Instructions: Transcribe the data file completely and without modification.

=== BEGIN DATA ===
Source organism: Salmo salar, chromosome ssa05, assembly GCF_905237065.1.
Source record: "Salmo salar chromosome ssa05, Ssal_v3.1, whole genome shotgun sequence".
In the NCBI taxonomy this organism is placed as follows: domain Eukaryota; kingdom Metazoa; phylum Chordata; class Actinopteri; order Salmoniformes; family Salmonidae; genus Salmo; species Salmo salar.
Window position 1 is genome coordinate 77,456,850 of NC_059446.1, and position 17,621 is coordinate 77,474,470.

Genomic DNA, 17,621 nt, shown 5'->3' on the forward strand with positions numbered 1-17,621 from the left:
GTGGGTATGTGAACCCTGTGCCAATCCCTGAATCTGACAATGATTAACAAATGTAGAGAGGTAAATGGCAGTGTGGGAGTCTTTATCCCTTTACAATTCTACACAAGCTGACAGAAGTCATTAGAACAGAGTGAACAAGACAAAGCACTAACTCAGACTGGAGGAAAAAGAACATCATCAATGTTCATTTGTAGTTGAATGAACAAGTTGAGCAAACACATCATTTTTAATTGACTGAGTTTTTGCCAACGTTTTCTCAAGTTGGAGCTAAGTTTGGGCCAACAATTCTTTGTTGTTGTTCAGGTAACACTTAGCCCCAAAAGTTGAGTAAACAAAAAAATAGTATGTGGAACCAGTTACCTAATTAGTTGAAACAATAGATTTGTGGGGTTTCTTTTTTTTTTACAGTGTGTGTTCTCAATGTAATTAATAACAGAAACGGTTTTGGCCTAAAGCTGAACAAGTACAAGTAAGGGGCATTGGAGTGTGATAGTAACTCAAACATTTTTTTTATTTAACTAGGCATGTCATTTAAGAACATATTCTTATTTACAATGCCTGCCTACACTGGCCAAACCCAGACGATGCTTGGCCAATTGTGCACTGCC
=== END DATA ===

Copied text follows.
Source organism: Salmo salar, chromosome ssa05, assembly GCF_905237065.1.
Source record: "Salmo salar chromosome ssa05, Ssal_v3.1, whole genome shotgun sequence".
In the NCBI taxonomy this organism is placed as follows: domain Eukaryota; kingdom Metazoa; phylum Chordata; class Actinopteri; order Salmoniformes; family Salmonidae; genus Salmo; species Salmo salar.
Window position 1 is genome coordinate 77,456,850 of NC_059446.1, and position 17,621 is coordinate 77,474,470.

Genomic DNA, 17,621 nt, shown 5'->3' on the forward strand with positions numbered 1-17,621 from the left:
GTGGGTATGTGAACCCTGTGCCAATCCCTGAATCTGACAATGATTAACAAATGTAGAGAGGTAAATGGCAGTGTGGGAGTCTTTATCCCTTTACAATTCTACACAAGCTGACAGAAGTCATTAGAACAGAGTGAACAAGACAAAGCACTAACTCAGACTGGAGGAAAAAGAACATCATCAATGTTCATTTGTAGTTGAATGAACAAGTTGAGCAAACACATCATTTTTAATTGACTGAGTTTTTGCCAACGTTTTCTCAAGTTGGAGCTAAGTTTGGGCCAACAATTCTTTGTTGTTGTTCAGGTAACACTTAGCCCCAAAAGTTGAGTAAACAAAAAAATAGTATGTGGAACCAGTTACCTAATTAGTTGAAACAATAGATTTGTGGGGTTTCTTTTTTTTTTACAGTGTGTGTTCTCAATGTAATTAATAACAGAAACGGTTTTGGCCTAAAGCTGAACAAGTACAAGTAAGGGGCATTGGAGTGTGATAGTAACTCAAACATTTTTTTTATTTAACTAGGCATGTCATTTAAGAACATATTCTTATTTACAATGCCTGCCTACACTGGCCAAACCCAGACGATGCTTGGCCAATTGTGCACTGCC